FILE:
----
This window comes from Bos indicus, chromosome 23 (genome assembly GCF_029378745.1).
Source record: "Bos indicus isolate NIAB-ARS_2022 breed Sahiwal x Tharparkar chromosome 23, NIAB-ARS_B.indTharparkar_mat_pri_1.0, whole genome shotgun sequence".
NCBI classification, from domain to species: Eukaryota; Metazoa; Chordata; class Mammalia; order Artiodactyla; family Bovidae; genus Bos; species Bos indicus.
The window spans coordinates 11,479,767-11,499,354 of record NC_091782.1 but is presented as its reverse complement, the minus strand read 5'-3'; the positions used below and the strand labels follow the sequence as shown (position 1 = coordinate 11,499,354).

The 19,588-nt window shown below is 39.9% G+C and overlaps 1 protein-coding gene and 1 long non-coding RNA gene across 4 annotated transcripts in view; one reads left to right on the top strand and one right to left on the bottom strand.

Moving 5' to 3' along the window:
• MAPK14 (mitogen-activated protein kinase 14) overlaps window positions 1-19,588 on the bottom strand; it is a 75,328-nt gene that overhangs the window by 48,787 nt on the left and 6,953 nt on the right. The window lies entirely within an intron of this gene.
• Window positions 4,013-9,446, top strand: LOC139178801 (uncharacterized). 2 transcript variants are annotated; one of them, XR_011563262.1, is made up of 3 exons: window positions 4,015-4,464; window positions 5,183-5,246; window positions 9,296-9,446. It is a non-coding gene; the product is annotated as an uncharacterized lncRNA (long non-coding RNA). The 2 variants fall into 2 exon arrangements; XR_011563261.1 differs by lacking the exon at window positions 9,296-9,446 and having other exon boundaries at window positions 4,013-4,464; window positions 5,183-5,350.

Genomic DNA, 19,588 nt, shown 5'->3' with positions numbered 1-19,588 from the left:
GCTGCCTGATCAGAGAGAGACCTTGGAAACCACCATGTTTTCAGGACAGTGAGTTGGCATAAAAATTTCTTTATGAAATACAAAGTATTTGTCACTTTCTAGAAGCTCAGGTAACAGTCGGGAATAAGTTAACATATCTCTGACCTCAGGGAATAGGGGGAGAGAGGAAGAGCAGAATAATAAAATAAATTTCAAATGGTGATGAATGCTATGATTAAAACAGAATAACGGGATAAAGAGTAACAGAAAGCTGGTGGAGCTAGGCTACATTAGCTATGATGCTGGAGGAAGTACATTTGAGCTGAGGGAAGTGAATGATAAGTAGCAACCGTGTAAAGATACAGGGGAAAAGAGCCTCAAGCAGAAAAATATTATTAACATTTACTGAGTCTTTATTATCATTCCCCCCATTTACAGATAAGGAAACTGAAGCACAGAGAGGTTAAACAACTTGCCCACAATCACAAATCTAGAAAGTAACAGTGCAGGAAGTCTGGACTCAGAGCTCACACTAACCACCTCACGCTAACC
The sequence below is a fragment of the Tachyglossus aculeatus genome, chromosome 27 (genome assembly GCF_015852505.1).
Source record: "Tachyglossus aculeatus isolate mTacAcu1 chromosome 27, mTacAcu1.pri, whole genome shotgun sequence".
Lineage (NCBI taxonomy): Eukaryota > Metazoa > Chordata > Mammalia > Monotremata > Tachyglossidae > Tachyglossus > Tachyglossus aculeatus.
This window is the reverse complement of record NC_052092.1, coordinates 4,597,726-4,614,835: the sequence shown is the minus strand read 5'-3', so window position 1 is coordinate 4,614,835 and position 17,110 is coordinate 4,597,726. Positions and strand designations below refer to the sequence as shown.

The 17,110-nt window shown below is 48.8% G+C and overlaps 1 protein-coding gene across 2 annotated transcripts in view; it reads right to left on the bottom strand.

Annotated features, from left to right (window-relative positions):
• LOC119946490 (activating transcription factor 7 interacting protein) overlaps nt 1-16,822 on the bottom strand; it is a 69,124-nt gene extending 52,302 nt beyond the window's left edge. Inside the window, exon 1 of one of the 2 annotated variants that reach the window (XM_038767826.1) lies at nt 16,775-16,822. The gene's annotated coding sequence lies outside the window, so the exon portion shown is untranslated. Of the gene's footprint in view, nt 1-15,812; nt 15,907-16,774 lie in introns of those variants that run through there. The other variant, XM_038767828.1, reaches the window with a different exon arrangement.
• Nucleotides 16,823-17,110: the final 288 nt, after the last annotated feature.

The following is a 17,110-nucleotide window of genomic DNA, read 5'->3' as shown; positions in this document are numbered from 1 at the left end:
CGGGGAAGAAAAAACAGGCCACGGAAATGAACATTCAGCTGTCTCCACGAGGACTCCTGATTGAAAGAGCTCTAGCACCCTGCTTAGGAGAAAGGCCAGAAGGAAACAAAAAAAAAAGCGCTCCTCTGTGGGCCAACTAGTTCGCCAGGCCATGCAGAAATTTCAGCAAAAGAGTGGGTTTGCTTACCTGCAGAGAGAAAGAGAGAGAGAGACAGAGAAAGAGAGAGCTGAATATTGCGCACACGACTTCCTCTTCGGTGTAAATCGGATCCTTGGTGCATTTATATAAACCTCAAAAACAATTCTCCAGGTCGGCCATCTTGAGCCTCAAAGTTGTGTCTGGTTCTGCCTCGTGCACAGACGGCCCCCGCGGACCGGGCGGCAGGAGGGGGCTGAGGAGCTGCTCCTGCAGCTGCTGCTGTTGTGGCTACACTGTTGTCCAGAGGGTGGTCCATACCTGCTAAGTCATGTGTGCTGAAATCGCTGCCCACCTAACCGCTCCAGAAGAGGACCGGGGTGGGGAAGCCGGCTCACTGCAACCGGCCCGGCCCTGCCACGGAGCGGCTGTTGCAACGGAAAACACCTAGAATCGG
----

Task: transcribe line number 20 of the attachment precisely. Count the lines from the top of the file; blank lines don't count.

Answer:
CGGGGAAGAAAAAACAGGCCACGGAAATGAACATTCAGCTGTCTCCACGAGGACTCCTGATTGAAAGAGCTCTAGCACCCTGCTTAGGAGAAAGGCCAGAAGGAAACAAAAAAAAAAGCGCTCCTCTGTGGGCCAACTAGTTCGCCAGGCCATGCAGAAATTTCAGCAAAAGAGTGGGTTTGCTTACCTGCAGAGAGAAAGAGAGAGAGAGACAGAGAAAGAGAGAGCTGAATATTGCGCACACGACTTCCTCTTCGGTGTAAATCGGATCCTTGGTGCATTTATATAAACCTCAAAAACAATTCTCCAGGTCGGCCATCTTGAGCCTCAAAGTTGTGTCTGGTTCTGCCTCGTGCACAGACGGCCCCCGCGGACCGGGCGGCAGGAGGGGGCTGAGGAGCTGCTCCTGCAGCTGCTGCTGTTGTGGCTACACTGTTGTCCAGAGGGTGGTCCATACCTGCTAAGTCATGTGTGCTGAAATCGCTGCCCACCTAACCGCTCCAGAAGAGGACCGGGGTGGGGAAGCCGGCTCACTGCAACCGGCCCGGCCCTGCCACGGAGCGGCTGTTGCAACGGAAAACACCTAGAATCGG